As Women’s History Month draws to a close we want to highlight a leader in our area who is making history not only for other women, but for all citizens to be heard and partners in our community solutions. Director of Member Engagement, Callahan Carr, sat down with City Engineer, Kara M. Boyles, Ph. D., P.E. to find out more about what inspires her and how human-centered design is shaping the South Bend. She is the first woman to ever hold this position in the history of the city.

With women accounting for only 13% of the engineering profession, it comes as no surprise that South Bend’s first female city engineer is not only on a mission to bring solutions to our citizens, but also to pave the way for more women in STEM.

Dr. Boyles is a problem solver, but not all problems come to a clear consensus of how to move forward for the greater good. However a focus on human-centered design breaths new hope into the cross-departmental efforts for utility assistance and forgiveness in South Bend. This approach has lead to Dr. Boyles and her team interviewing many tenants and landlords in our most vulnerable neighborhoods. “I try to challenge the team to look beyond the facts…listen to the citizens and understand the problems. It’s so important to engage and empower the citizens to know they have a voice and we are here for everyone.”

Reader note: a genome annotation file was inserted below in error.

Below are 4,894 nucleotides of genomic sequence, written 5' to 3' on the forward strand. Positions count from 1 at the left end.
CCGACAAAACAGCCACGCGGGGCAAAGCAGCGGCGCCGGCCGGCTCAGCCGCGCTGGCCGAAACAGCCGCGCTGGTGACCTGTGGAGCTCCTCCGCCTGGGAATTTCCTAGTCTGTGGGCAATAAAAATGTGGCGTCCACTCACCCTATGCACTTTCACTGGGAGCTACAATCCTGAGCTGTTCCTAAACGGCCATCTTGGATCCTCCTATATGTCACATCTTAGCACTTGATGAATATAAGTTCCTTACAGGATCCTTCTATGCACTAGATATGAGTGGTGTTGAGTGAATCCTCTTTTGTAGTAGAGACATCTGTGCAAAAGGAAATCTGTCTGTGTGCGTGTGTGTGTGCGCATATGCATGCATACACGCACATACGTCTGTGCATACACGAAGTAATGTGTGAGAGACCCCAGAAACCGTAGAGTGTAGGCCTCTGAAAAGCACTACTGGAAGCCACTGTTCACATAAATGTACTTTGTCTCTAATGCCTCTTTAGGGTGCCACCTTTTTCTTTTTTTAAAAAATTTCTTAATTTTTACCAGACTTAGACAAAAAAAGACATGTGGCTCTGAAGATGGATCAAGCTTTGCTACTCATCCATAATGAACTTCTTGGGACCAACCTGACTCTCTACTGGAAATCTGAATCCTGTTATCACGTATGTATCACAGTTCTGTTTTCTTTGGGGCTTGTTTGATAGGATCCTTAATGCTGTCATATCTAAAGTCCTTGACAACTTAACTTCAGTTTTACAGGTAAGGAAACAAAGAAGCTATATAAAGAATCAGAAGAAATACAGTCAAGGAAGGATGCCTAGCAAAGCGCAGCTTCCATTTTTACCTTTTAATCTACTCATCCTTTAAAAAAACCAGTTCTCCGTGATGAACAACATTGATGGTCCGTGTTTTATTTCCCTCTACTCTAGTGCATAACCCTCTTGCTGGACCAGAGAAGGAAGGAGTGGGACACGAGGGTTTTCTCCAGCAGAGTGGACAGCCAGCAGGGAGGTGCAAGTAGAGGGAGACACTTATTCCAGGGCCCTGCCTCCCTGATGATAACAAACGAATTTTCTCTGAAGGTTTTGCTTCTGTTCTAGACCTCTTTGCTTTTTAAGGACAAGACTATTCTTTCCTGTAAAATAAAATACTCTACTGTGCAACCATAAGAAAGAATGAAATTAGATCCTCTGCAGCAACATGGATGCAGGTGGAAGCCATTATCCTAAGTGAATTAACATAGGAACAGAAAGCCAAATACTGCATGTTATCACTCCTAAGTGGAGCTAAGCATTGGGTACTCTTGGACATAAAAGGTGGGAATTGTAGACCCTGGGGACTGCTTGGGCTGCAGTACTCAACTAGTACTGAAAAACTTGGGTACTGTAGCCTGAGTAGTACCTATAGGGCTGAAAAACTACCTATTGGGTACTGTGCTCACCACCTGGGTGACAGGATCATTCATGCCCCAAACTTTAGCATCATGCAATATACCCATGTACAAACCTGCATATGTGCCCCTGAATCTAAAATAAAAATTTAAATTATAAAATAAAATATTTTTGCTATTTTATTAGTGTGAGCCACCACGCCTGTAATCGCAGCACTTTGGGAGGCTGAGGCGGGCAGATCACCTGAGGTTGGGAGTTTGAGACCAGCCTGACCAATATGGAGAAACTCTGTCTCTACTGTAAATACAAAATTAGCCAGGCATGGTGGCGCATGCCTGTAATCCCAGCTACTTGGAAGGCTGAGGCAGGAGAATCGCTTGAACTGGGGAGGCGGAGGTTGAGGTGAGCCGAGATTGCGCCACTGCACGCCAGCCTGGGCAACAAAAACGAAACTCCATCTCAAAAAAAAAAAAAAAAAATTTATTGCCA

When citizens come to her with a problem and the answer has to be “no”, her next mission is to find another solution or a different perspective of the issue that can bring relief.

“I love that South Bend is a big small city.  Every neighborhood has a sense of home. I’m a public servant because I care about people and I value serving them. When I hear their stories and experiences, it creates a fire to keep me working to help others.”

 She also draws inspiration from her team (which happens to be 54% female) as well as other departments within the city. The bonding connection they all share is looking to serve the citizens and forward progress for our city.

When she’s not interacting with community members or evaluating traffic signal warrant analysis, Dr. Boyles can be found in the classroom teaching “Engineering Community Project Leadership” at Notre Dame and mentoring young women. A staggering 40% of women leave the career of engineering. After too many conversations with young women who felt ill prepared or unsure of their career choice, Dr. Boyles is committed to promoting the pursuit and persistence of STEM careers for women. While advocating for an authentic culture within her teams she stresses the importance of vulnerability.

“I give permission to everyone, especially the men on my team to be vulnerable. You don’t have to know everything. That’s a constant challenge for an engineer.”